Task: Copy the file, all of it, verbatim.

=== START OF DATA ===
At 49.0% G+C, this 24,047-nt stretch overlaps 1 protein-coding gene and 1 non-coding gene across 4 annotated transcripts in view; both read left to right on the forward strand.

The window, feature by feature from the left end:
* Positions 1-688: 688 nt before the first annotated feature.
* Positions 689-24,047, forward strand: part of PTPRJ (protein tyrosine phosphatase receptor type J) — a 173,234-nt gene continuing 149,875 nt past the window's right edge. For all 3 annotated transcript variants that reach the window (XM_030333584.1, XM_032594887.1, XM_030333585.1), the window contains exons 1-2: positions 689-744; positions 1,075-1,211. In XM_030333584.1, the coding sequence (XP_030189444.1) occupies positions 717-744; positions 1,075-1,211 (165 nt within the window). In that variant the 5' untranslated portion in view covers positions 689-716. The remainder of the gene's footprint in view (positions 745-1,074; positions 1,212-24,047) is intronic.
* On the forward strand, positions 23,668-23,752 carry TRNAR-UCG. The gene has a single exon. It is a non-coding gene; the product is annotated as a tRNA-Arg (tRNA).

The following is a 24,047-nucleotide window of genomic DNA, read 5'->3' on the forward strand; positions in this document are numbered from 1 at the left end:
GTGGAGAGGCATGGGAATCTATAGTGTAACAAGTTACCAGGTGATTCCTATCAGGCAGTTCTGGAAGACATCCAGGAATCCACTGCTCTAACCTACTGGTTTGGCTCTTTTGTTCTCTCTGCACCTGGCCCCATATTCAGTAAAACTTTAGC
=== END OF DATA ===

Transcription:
At 49.0% G+C, this 24,047-nt stretch overlaps 1 protein-coding gene and 1 non-coding gene across 4 annotated transcripts in view; both read left to right on the forward strand.

The window, feature by feature from the left end:
* Positions 1-688: 688 nt before the first annotated feature.
* Positions 689-24,047, forward strand: part of PTPRJ (protein tyrosine phosphatase receptor type J) — a 173,234-nt gene continuing 149,875 nt past the window's right edge. For all 3 annotated transcript variants that reach the window (XM_030333584.1, XM_032594887.1, XM_030333585.1), the window contains exons 1-2: positions 689-744; positions 1,075-1,211. In XM_030333584.1, the coding sequence (XP_030189444.1) occupies positions 717-744; positions 1,075-1,211 (165 nt within the window). In that variant the 5' untranslated portion in view covers positions 689-716. The remainder of the gene's footprint in view (positions 745-1,074; positions 1,212-24,047) is intronic.
* On the forward strand, positions 23,668-23,752 carry TRNAR-UCG. The gene has a single exon. It is a non-coding gene; the product is annotated as a tRNA-Arg (tRNA).

The following is a 24,047-nucleotide window of genomic DNA, read 5'->3' on the forward strand; positions in this document are numbered from 1 at the left end:
GTGGAGAGGCATGGGAATCTATAGTGTAACAAGTTACCAGGTGATTCCTATCAGGCAGTTCTGGAAGACATCCAGGAATCCACTGCTCTAACCTACTGGTTTGGCTCTTTTGTTCTCTCTGCACCTGGCCCCATATTCAGTAAAACTTTAGC